Patellar maltracking is a common condition causing knee discomforts, tightness, and pain during walking or activity.
Patellar maltracking means that the kneecap at the front of the knee does not move in a normal straight line. This is however, a simple way of explaining this condition, as Patellar maltracking is actually due to complex bony and soft tissue interactions.
What does Patellar Maltracking mean again?
The patella refers to the kneecap bone which is at the front of the knee. In normal situations, the kneecap moves in a relatively straight up-down line as a person bends and straightens his knee.
Patellar Maltracking means that the kneecap shifts to one side instead of moving in a straight line.
What symptoms does maltracking produce?
The person may feel:
- discomforts and pain at the front of the knee after walking a lot, running, jumping, or doing squats
- the kneecap is loose and weak
- clicking or rubbing sensation as the knee is moved
- in more severe cases, the kneecap can dislocate and cause pain and swelling of the knee
- in some patients, the kneecap can dislocate again and again! Read about kneecap dislocation here.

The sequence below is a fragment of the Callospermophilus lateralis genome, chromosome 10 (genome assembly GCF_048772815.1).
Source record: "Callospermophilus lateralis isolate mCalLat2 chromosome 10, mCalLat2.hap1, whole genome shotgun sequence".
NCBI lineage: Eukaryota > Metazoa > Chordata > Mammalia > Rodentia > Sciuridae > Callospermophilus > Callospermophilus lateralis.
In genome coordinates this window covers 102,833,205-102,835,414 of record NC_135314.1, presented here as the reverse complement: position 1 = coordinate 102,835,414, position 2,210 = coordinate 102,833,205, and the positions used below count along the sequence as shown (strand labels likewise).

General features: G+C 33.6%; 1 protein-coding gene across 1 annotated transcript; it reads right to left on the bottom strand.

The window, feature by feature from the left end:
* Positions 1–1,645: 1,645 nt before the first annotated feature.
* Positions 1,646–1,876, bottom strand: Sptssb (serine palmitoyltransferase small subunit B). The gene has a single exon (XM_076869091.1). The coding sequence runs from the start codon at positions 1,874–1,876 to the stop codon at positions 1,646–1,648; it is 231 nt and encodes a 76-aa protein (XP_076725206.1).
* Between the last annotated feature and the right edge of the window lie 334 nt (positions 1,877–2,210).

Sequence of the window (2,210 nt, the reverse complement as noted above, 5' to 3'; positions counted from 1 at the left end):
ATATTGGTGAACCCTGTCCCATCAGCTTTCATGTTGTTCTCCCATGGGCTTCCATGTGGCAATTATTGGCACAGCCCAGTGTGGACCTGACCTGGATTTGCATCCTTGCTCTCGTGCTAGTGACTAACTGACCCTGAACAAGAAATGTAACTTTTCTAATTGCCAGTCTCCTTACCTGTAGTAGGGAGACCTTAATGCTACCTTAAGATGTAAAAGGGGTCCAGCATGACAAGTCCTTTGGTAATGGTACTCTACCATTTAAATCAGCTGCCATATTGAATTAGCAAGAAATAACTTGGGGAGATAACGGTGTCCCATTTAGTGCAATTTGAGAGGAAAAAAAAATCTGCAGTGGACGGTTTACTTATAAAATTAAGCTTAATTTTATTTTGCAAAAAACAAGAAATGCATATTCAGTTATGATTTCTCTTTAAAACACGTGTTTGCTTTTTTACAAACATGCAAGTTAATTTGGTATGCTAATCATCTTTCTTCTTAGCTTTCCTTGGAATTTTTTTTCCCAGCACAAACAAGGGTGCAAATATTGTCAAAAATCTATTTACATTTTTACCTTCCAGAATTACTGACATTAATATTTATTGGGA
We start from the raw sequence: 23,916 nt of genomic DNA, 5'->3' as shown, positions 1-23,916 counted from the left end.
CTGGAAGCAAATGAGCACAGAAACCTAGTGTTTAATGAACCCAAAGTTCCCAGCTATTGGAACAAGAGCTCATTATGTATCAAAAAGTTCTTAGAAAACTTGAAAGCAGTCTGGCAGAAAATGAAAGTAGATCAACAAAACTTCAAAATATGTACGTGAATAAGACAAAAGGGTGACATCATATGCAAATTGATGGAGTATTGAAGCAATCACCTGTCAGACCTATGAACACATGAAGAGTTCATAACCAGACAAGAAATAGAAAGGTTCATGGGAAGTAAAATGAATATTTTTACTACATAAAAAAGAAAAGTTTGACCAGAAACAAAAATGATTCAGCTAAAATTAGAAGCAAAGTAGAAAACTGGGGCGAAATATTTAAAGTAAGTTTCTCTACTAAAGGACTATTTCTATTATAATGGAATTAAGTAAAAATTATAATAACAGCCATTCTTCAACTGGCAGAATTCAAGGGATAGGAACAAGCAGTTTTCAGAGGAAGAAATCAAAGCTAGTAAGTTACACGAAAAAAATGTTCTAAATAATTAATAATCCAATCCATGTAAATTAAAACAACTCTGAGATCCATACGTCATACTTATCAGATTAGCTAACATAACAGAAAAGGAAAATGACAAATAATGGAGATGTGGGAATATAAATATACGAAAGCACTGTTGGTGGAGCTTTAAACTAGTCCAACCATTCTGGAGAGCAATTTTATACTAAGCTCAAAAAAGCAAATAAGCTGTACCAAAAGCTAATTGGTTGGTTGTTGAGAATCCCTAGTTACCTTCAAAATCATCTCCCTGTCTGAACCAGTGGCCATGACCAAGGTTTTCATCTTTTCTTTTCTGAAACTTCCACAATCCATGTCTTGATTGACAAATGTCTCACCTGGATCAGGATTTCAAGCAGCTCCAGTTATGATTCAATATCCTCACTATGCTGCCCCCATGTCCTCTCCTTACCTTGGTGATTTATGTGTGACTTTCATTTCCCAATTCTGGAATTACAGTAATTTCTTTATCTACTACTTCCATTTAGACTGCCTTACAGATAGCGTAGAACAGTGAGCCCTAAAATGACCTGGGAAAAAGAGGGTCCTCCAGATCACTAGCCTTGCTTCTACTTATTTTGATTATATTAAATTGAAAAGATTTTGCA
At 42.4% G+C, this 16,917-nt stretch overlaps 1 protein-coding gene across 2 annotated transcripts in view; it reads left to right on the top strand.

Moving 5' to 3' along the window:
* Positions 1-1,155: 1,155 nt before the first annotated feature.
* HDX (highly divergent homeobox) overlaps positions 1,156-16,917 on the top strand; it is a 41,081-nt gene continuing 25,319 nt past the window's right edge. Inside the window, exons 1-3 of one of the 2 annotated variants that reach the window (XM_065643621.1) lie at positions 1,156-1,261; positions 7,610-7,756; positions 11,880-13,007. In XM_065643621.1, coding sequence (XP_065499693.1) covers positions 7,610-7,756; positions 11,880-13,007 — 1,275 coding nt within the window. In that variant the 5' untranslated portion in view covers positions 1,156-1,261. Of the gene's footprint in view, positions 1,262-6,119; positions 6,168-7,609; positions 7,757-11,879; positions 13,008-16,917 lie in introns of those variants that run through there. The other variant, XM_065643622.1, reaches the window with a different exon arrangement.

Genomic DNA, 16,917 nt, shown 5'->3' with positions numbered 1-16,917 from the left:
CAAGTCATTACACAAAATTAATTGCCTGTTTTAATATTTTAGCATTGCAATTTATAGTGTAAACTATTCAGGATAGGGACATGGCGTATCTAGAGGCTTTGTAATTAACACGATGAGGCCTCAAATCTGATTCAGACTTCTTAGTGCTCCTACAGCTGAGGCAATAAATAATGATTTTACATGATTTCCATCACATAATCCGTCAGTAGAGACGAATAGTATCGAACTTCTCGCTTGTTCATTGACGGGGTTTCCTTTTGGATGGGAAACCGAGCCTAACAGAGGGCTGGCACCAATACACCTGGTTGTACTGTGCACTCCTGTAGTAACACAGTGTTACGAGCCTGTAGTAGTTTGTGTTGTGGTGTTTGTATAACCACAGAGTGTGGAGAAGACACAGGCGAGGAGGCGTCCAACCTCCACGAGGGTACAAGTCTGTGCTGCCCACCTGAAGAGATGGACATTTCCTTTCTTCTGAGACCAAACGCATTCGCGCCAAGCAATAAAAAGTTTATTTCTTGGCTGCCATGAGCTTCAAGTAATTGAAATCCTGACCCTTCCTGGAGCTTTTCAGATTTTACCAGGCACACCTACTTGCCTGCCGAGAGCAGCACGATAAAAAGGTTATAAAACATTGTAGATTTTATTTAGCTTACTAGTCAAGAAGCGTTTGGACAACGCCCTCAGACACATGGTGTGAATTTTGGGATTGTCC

What causes maltracking?
As mentioned, maltracking actually arises from a complex interaction of bony and soft tissue factors. Soft tissue factors that produce maltracking may be:
- looseness of knee joint ligaments
- tightness of Ilio-Tibial band
- weak quadriceps muscles
Bony factors may include:
- trochlear dysplasia
- excessive femoral anteversion
- lateralisation of the tibial tubercle
In short, many of these are complex structural factors that a person may be born with.
I have knee pain and I have maltracking. What happens if I do not treat it?
Maltracking can cause persistent knee pain and cartilage damage in the long run if it is not treated. The abnormal movement of the kneecap causes altered loading forces on the kneecap cartilage that may cause cartilage damage and arthritis in the long run.
What treatments are there for maltracking?
You will need to have your knee assessed by an Orthopaedic specialist experienced in such issues to diagnose and understand your condition. An MRI scan is a useful adjunct to understanding the condition, but is not the main way by which maltracking is diagnosed. This is because maltracking is a dynamic condition that occurs with movement, whereas MRI is a scan of a static knee.
If it is an issue of weak muscles or loose medial ligaments, Physiotherapy may improve the condition. Sometimes, oral cartilage supplements are added if there is already some damage to the cartilage due to long-standing maltracking. A patellar knee brace may help reduce symptoms during sports or exercise.
If it is an issue of tight ilio-tibial band that is not responsive to physiotherapy, Arthroscopic (Key-Hole) surgery will treat the condition definitively. If it is underlying bony factors that lead to maltracking, surgical intervention may also be considered.